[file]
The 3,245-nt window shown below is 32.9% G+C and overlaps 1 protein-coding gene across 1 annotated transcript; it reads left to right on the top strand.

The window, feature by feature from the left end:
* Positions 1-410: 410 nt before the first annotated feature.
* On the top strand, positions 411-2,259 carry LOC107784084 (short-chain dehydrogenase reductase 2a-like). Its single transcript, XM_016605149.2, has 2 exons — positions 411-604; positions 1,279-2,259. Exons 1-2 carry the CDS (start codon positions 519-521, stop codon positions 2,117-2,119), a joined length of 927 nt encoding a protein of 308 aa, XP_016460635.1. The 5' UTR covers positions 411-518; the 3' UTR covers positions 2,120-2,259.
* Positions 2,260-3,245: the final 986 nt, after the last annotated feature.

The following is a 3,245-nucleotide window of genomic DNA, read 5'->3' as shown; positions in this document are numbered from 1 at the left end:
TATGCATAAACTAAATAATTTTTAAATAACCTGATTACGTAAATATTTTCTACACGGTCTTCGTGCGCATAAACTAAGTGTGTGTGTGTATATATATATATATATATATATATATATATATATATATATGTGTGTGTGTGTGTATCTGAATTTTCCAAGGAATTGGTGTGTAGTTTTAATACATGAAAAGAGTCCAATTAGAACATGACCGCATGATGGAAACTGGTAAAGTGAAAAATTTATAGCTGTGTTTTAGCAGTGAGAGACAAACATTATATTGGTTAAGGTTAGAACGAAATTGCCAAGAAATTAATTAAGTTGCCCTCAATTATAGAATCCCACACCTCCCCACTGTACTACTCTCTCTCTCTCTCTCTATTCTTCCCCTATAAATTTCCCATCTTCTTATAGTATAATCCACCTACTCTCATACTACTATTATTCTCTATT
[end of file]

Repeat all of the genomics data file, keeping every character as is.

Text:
The 3,245-nt window shown below is 32.9% G+C and overlaps 1 protein-coding gene across 1 annotated transcript; it reads left to right on the top strand.

The window, feature by feature from the left end:
* Positions 1-410: 410 nt before the first annotated feature.
* On the top strand, positions 411-2,259 carry LOC107784084 (short-chain dehydrogenase reductase 2a-like). Its single transcript, XM_016605149.2, has 2 exons — positions 411-604; positions 1,279-2,259. Exons 1-2 carry the CDS (start codon positions 519-521, stop codon positions 2,117-2,119), a joined length of 927 nt encoding a protein of 308 aa, XP_016460635.1. The 5' UTR covers positions 411-518; the 3' UTR covers positions 2,120-2,259.
* Positions 2,260-3,245: the final 986 nt, after the last annotated feature.

The following is a 3,245-nucleotide window of genomic DNA, read 5'->3' as shown; positions in this document are numbered from 1 at the left end:
TATGCATAAACTAAATAATTTTTAAATAACCTGATTACGTAAATATTTTCTACACGGTCTTCGTGCGCATAAACTAAGTGTGTGTGTGTATATATATATATATATATATATATATATATATATATATATGTGTGTGTGTGTGTATCTGAATTTTCCAAGGAATTGGTGTGTAGTTTTAATACATGAAAAGAGTCCAATTAGAACATGACCGCATGATGGAAACTGGTAAAGTGAAAAATTTATAGCTGTGTTTTAGCAGTGAGAGACAAACATTATATTGGTTAAGGTTAGAACGAAATTGCCAAGAAATTAATTAAGTTGCCCTCAATTATAGAATCCCACACCTCCCCACTGTACTACTCTCTCTCTCTCTCTCTATTCTTCCCCTATAAATTTCCCATCTTCTTATAGTATAATCCACCTACTCTCATACTACTATTATTCTCTATT